Assuming for the sake of argument the study is correct and most small children are bitten by family pets, how is this a "major public health concern"? Seems more like a good opportunity for a thesis for a sociology student to me.

We keep seeing articles about how "one-third of all homeowners insurance claims are dog bites". There was one in a local magazine just the other day (with no source documentation). My neighbor is a State Farm agent and has been for over 30 years. He's paid out on literally thousands of claims. Dog bite claims? Four. count them on one hand. Our own agent says the same thing.

All of the local dog clubs to which I belong have Sportsmens Insurance. My husband was speaking to them recently about a club policy and asked if they had a lot of dog bite claims. No, they don't - their top claims were for overweight people getting injured when they sat in those "bag chairs" that collapsed out from under them, and people slipping in dog poop and dog pee. One woman even slipped in her own dog's poop after she didn't pick it up and turned in a claim! (you can't make this stuff up).

Joel wrote, "This is an interesting article, although it suffers from the same problem as all of these other 'studies' in that there is no denominator to show the likelihood of the breed biting somebody".
Years ago Lehr Brisbin, PhD did a fatality study where he acutally statistically calculated the population of each breed of dog, looked at human fatalities, and then calculated dog fatalities "per capita" -
the number of fatalities based on the population of the breed. Interesting stuff. Again, there are other factors involved besides numbers of dogs and numbers of fatalities, but it was interesting stuff, none the less.

Again, this is a solution looking for a problem compared to everything else that is "dangerous".


I'm having difficulty understanding the apparent hostility of the reactions to this study and its author. It says 1)Young children should not be left unsupervised around dogs; 2)The family dog is not somehow innately safe around unsupervised young children; 3)bite risk is not related to breed.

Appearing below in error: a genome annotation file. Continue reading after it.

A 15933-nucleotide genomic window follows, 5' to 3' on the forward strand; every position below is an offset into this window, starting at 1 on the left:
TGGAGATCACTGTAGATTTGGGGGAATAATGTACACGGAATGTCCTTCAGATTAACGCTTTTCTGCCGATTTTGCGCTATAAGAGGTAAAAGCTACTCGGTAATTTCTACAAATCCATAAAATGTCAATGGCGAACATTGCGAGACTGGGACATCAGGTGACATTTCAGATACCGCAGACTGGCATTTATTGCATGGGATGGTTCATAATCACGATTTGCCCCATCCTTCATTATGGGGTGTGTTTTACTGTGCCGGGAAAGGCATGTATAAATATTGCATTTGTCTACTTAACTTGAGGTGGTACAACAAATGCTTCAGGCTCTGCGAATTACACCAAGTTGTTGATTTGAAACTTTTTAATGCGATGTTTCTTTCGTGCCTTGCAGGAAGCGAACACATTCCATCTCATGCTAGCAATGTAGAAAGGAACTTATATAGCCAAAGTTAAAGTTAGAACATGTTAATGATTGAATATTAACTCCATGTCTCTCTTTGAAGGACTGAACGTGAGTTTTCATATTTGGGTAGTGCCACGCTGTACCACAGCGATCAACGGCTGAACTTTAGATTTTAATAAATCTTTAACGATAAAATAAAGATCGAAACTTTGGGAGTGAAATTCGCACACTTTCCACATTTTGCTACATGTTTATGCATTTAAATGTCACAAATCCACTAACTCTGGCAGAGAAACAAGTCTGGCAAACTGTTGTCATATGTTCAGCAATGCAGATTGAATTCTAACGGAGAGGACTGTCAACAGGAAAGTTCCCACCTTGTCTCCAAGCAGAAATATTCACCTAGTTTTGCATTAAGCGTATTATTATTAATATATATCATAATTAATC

Who here disagrees with any of those statements.

Further note that the opening lines of the article about dog bites being "an increasingly major public health concern" are not the words of the study author, but of the person who wrote the article.


Liz, that's a fair point to remember - we're reading the reporting of the study and not the actual study.

To me, if breed is not a factor in determining if a dog is likely to bite, then it's useless to report the breed. Perhaps that was decision of the author of the story.

If things like the dog's health and socialization are the causes, this is what the story should be about. Provide some information or links on how to improve your dog's health and socialization.


Ah, but it's noting the breeds involved that clarifies that breed really isn't a factor. Don't note the breed, and people reacting to years of media hysteria will visualize a "pit bull" being responsible for every one of those bites.

If people didn't currently strongly believe that breed is a factor, and were just looking for the real factors without preconceptions, then yes, reporting breed would be useless. Sadly, we're a long way from that point right now.